NEW YORK (Reuters) - The Dow and the S&P 500 closed at record highs on Wednesday, led by Hewlett-Packard's jump a day after the personal computer maker's earnings, while the Nasdaq finished at a 13-year high.
Overall trading volume was light at 4.37 billion shares, according to BATS. Many traders were out for the Thanksgiving holiday, as the U.S. stock market will be closed on Thursday. On Friday, the market will close at 1 p.m..
The Dow Jones industrial average (^DJI) rose 24.53 points or 0.15 percent, to end at 16,097.33, a record closing high. The S&P 500 (^GSPC) gained 4.48 points or 0.25 percent, to finish at 1,807.23, a record closing high. The Nasdaq Composite (^IXIC) added 27.001 points or 0.67 percent, to close at 4,044.75.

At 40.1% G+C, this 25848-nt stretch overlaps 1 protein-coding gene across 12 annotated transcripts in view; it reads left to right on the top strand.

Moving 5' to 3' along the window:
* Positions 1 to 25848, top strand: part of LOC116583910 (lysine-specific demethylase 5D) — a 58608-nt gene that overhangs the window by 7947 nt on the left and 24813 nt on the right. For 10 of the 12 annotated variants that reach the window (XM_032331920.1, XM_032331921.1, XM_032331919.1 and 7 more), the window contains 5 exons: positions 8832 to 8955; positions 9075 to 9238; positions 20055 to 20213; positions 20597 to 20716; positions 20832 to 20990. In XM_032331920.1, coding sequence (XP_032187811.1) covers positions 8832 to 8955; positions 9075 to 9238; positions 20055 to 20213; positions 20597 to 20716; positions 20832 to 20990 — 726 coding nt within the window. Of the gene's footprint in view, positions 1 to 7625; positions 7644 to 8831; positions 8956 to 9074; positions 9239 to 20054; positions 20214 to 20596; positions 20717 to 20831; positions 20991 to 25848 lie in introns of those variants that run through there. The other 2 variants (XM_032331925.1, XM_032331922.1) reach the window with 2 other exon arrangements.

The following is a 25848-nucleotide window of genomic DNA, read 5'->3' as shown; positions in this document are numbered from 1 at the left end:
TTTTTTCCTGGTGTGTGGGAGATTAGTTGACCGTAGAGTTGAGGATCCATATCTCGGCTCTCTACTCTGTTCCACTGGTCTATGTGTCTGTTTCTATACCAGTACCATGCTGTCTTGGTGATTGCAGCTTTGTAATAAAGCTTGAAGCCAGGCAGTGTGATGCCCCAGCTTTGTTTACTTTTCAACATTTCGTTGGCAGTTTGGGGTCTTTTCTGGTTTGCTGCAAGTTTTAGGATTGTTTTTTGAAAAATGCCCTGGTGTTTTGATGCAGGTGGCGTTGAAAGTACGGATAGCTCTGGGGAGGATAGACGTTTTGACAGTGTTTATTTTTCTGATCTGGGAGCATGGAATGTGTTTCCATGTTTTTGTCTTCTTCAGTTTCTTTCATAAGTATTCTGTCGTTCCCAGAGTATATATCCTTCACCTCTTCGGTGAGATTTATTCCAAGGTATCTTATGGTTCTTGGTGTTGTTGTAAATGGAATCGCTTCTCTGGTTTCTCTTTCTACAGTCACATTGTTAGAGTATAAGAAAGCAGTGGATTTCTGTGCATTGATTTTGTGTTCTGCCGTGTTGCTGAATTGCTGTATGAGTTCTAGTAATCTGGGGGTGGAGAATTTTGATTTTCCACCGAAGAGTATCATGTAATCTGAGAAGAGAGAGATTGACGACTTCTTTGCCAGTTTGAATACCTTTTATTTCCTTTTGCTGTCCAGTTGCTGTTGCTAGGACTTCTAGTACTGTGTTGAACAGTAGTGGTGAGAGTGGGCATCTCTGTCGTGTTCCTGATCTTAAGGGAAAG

Energy was the day's worst-performing sector. The S&P index of energy shares (.SPNY) fell 0.7 percent after a higher-than-expected increase in U.S. crude oil inventories.
U.S. light crude oil futures fell 1.5 percent to settle at $92.30 a barrel, which may translate into lower gasoline prices for consumers.
Weekly jobless claims for unemployment benefits unexpectedly fell in the latest week, a sign of steady improvement in the labor market. Analysts were expecting an increase in claims.
The November Chicago Purchasing Managers Index and the final November reading for the Thomson Reuters/University of Michigan consumer sentiment index exceeded expectations.
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